The declaration of the New Education Policy on Wednesday underlines the fact, once again, that the Modi Government’s commitment to large scale reform remains unabated despite the present trying circumstances. During its formulation, the NEP was much discussed and the opinions of a wide-ranging section of society invited. There was criticism and some foreboding among the experts, which was voiced in the media but, now, it has finally seen the light of day. Initially, it has been generally welcomed, but more detailed commentary can be expected in the days to come. There will be, eventually, a political divide in this context, but that is only to be expected.
Since it is a composite work, every person will see it from largely an individual perspective. Some will want a greater emphasis on particular aspects, while others may even question the overall philosophy, but the larger question will be whether it is implementable at the grassroots, where it counts the most. People are already pointing out that the policy has kept the states out of the loop, as they too have powers on formulating education policy under the concurrent list of the Constitution. One can expect that a Chief Minister like Mamata Banerjee will do her very best to keep it out of West Bengal as she has done with a number of central schemes.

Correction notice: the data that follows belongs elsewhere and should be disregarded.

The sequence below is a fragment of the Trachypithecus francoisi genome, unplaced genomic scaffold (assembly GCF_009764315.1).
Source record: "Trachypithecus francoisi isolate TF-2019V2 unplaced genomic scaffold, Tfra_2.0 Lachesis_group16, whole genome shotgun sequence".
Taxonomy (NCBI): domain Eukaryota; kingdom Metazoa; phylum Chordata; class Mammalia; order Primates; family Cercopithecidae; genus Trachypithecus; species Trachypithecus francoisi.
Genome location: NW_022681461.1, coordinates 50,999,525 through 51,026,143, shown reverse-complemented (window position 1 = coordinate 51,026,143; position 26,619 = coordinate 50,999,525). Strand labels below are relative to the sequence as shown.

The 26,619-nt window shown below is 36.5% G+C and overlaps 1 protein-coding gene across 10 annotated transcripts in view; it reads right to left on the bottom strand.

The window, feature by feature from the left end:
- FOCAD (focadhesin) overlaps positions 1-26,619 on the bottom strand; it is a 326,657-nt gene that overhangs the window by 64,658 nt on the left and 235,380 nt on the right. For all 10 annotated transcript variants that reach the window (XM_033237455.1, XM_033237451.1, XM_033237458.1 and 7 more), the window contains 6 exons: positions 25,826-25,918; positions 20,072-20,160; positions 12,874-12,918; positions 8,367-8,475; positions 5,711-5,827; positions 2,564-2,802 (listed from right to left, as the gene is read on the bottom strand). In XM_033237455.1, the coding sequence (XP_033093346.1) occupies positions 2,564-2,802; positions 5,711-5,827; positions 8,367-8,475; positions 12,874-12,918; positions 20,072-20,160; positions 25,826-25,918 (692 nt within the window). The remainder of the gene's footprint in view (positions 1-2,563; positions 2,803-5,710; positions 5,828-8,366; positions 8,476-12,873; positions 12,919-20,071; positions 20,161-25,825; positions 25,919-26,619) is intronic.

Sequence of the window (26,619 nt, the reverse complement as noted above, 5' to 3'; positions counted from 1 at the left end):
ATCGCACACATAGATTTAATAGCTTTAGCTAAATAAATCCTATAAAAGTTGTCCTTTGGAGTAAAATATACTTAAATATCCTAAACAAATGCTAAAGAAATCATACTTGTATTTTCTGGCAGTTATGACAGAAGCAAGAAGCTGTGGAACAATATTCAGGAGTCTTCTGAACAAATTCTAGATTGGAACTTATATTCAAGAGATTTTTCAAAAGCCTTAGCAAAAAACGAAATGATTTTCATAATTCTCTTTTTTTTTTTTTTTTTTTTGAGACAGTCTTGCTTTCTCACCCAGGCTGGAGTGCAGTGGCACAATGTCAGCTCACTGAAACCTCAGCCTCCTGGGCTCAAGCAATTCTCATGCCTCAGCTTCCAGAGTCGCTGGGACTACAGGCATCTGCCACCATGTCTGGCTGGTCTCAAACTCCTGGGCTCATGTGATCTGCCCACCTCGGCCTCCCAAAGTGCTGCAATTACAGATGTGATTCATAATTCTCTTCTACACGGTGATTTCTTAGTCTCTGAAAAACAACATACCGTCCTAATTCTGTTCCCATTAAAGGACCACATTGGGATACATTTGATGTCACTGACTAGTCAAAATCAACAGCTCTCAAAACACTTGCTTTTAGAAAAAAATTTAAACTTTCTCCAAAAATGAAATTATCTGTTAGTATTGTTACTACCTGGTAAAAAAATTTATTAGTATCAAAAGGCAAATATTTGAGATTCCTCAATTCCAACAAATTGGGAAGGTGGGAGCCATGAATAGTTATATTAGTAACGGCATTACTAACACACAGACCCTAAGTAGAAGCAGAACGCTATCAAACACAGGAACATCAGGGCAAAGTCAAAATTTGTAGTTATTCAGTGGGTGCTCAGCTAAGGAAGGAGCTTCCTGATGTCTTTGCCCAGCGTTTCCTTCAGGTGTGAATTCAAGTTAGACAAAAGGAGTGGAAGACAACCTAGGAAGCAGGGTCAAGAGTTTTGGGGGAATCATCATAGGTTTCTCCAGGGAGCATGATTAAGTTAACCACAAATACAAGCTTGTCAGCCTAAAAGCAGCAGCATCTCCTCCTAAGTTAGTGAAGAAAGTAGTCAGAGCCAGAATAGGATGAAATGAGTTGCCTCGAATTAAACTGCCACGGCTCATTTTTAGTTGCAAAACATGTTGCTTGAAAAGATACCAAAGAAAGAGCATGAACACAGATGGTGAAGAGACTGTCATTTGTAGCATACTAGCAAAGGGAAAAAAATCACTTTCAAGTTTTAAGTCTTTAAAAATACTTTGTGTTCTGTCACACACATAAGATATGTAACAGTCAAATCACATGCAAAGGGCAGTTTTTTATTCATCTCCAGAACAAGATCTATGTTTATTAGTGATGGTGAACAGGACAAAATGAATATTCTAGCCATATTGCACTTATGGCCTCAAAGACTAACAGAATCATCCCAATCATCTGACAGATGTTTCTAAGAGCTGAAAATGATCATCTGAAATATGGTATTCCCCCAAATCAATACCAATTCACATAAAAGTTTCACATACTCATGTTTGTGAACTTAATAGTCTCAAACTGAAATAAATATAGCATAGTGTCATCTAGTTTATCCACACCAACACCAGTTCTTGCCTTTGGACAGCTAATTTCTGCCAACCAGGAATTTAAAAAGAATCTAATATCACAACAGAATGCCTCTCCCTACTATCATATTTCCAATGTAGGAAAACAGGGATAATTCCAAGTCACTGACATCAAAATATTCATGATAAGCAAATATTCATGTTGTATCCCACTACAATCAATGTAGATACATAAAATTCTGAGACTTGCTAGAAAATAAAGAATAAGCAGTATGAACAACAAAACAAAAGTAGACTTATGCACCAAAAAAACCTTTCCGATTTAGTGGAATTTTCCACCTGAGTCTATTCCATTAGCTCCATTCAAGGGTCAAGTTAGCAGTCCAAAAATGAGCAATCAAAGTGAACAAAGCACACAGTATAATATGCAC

The emphasis, of course, is on providing a level playing field to students across the country, as also the economic and social strata. The effort is to develop productive human resources and enhance employability. The decision to teach every child a trade at an early stage is an excellent one, not just from the point of view of future employment, but also that of imparting respect for practical skills. It is true that this will require considerable infrastructural and other changes from the primary school upwards, which is why experts are hoping that spending on education will be increased as a percentage of GDP. It will probably take a decade or more to improve the quality of teachers and impart the level of commitment necessary. At the same time, all of these reforms will remain pointless if Indians do not put a curb on the expanding population. Free schooling, free meals, etc., should not provide an incentive to have more children! Quite obviously, no one policy can make a change unless it is complemented by others to fill in the gaps. Hopefully, India’s so called demographic dividend, which has not entirely delivered thus far, will get its much desired competitive edge from these changes.